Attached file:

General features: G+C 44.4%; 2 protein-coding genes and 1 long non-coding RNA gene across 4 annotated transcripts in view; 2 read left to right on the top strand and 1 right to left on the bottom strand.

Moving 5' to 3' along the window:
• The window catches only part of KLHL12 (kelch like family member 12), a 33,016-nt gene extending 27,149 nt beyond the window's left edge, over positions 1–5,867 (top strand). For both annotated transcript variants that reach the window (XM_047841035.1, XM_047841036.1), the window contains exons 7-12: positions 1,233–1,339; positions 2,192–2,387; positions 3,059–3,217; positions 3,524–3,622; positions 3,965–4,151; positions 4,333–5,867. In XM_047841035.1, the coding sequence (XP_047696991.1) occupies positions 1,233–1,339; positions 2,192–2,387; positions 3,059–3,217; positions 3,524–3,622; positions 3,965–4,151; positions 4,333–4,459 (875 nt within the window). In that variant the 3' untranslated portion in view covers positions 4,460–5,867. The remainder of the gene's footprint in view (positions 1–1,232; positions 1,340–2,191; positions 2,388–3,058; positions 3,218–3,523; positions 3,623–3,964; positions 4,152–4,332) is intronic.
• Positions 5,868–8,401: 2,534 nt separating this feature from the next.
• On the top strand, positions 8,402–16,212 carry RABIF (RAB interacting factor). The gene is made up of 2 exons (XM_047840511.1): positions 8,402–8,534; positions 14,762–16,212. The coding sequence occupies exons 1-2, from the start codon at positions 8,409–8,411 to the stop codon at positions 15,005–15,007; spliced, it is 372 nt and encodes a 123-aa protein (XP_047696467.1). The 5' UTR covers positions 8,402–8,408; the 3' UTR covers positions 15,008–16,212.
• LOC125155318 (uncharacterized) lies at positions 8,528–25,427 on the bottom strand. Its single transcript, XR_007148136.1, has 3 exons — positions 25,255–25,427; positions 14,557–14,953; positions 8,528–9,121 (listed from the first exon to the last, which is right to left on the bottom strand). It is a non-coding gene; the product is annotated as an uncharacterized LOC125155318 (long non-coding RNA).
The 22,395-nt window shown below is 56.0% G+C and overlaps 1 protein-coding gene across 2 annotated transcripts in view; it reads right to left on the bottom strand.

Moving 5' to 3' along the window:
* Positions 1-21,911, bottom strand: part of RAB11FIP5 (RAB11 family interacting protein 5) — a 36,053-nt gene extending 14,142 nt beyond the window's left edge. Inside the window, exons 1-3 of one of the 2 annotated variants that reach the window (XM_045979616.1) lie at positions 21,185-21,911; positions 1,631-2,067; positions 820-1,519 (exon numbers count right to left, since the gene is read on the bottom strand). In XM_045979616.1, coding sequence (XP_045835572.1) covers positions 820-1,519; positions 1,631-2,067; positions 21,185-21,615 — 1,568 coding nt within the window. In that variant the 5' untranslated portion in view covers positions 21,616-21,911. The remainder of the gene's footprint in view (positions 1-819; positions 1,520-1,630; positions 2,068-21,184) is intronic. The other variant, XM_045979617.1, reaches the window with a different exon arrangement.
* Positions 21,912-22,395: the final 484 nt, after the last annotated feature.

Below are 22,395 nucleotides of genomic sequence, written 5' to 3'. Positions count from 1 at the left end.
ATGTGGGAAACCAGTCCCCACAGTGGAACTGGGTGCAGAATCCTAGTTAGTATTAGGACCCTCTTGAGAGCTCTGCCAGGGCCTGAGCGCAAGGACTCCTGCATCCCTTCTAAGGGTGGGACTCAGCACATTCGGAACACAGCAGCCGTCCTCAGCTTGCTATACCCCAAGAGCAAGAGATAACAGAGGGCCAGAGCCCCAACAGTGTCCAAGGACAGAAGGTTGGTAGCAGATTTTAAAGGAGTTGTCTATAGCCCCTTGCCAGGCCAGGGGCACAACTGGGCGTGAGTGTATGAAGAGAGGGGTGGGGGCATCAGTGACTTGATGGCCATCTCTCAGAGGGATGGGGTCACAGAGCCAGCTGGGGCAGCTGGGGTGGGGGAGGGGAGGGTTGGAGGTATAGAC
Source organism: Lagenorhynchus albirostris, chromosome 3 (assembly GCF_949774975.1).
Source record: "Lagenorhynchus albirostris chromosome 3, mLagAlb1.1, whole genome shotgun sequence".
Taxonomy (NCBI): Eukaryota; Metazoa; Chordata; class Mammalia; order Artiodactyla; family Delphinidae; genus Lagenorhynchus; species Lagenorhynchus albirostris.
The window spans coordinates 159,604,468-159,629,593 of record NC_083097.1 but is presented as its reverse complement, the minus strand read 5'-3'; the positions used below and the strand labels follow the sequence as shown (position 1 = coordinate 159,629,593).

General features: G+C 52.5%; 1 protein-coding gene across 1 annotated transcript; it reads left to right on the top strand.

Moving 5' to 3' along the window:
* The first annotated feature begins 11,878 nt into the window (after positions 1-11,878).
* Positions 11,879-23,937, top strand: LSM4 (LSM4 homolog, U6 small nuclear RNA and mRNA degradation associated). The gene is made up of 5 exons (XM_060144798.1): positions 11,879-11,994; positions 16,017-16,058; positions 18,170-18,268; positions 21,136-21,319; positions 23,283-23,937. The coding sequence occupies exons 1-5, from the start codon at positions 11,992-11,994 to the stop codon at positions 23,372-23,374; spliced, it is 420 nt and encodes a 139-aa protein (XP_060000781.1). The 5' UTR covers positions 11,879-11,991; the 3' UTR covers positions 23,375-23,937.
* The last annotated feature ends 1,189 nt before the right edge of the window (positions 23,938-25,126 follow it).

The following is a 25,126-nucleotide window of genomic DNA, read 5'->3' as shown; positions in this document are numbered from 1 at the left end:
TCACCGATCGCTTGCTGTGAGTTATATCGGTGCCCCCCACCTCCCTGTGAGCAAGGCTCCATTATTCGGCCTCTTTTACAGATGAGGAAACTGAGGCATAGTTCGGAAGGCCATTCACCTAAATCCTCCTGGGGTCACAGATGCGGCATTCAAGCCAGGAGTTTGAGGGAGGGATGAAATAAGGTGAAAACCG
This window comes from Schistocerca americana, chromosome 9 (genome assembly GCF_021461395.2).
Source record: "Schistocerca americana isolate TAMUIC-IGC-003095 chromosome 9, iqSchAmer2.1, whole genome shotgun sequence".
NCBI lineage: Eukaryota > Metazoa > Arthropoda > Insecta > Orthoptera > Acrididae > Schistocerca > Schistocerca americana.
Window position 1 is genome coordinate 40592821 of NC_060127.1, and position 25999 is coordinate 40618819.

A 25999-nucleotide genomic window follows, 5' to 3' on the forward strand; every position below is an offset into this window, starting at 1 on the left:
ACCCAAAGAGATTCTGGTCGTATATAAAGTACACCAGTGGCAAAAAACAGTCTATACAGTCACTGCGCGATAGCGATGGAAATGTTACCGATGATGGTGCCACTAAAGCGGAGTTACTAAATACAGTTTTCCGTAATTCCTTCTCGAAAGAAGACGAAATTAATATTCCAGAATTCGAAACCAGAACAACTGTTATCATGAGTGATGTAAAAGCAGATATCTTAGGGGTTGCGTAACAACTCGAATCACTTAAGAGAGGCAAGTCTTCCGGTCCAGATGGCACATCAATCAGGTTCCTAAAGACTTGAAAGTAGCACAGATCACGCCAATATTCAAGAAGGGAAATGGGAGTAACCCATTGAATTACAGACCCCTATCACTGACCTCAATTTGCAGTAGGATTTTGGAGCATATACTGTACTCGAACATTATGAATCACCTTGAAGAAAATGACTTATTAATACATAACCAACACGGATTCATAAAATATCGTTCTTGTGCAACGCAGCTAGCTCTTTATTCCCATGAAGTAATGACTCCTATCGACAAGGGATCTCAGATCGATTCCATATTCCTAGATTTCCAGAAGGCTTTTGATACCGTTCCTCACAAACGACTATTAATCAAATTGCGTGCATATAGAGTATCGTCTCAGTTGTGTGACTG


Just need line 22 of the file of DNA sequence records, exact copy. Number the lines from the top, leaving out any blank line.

The following is a 25,126-nucleotide window of genomic DNA, read 5'->3' as shown; positions in this document are numbered from 1 at the left end: